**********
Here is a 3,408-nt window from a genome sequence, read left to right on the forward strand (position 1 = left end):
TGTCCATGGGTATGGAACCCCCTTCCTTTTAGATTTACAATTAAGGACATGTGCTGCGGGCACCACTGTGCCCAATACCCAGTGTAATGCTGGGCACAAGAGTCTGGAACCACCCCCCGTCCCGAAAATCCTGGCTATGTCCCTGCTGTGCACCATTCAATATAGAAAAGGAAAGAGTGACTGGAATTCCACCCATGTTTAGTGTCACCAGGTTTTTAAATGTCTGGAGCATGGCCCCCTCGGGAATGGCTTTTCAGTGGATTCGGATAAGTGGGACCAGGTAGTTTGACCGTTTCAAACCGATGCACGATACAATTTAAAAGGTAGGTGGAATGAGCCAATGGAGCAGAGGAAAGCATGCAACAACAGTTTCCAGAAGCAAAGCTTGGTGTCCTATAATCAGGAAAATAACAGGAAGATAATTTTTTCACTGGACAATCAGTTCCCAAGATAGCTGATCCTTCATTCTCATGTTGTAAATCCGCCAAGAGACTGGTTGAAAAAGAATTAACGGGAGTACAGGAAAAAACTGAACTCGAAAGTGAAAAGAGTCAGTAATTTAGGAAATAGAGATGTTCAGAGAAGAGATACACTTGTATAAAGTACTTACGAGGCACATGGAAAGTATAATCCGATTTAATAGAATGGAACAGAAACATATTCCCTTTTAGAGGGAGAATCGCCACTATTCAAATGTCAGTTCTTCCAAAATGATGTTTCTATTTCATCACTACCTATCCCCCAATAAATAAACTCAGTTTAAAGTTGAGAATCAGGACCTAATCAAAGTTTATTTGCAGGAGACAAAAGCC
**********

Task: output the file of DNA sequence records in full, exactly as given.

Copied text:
Here is a 3,408-nt window from a genome sequence, read left to right on the forward strand (position 1 = left end):
TGTCCATGGGTATGGAACCCCCTTCCTTTTAGATTTACAATTAAGGACATGTGCTGCGGGCACCACTGTGCCCAATACCCAGTGTAATGCTGGGCACAAGAGTCTGGAACCACCCCCCGTCCCGAAAATCCTGGCTATGTCCCTGCTGTGCACCATTCAATATAGAAAAGGAAAGAGTGACTGGAATTCCACCCATGTTTAGTGTCACCAGGTTTTTAAATGTCTGGAGCATGGCCCCCTCGGGAATGGCTTTTCAGTGGATTCGGATAAGTGGGACCAGGTAGTTTGACCGTTTCAAACCGATGCACGATACAATTTAAAAGGTAGGTGGAATGAGCCAATGGAGCAGAGGAAAGCATGCAACAACAGTTTCCAGAAGCAAAGCTTGGTGTCCTATAATCAGGAAAATAACAGGAAGATAATTTTTTCACTGGACAATCAGTTCCCAAGATAGCTGATCCTTCATTCTCATGTTGTAAATCCGCCAAGAGACTGGTTGAAAAAGAATTAACGGGAGTACAGGAAAAAACTGAACTCGAAAGTGAAAAGAGTCAGTAATTTAGGAAATAGAGATGTTCAGAGAAGAGATACACTTGTATAAAGTACTTACGAGGCACATGGAAAGTATAATCCGATTTAATAGAATGGAACAGAAACATATTCCCTTTTAGAGGGAGAATCGCCACTATTCAAATGTCAGTTCTTCCAAAATGATGTTTCTATTTCATCACTACCTATCCCCCAATAAATAAACTCAGTTTAAAGTTGAGAATCAGGACCTAATCAAAGTTTATTTGCAGGAGACAAAAGCC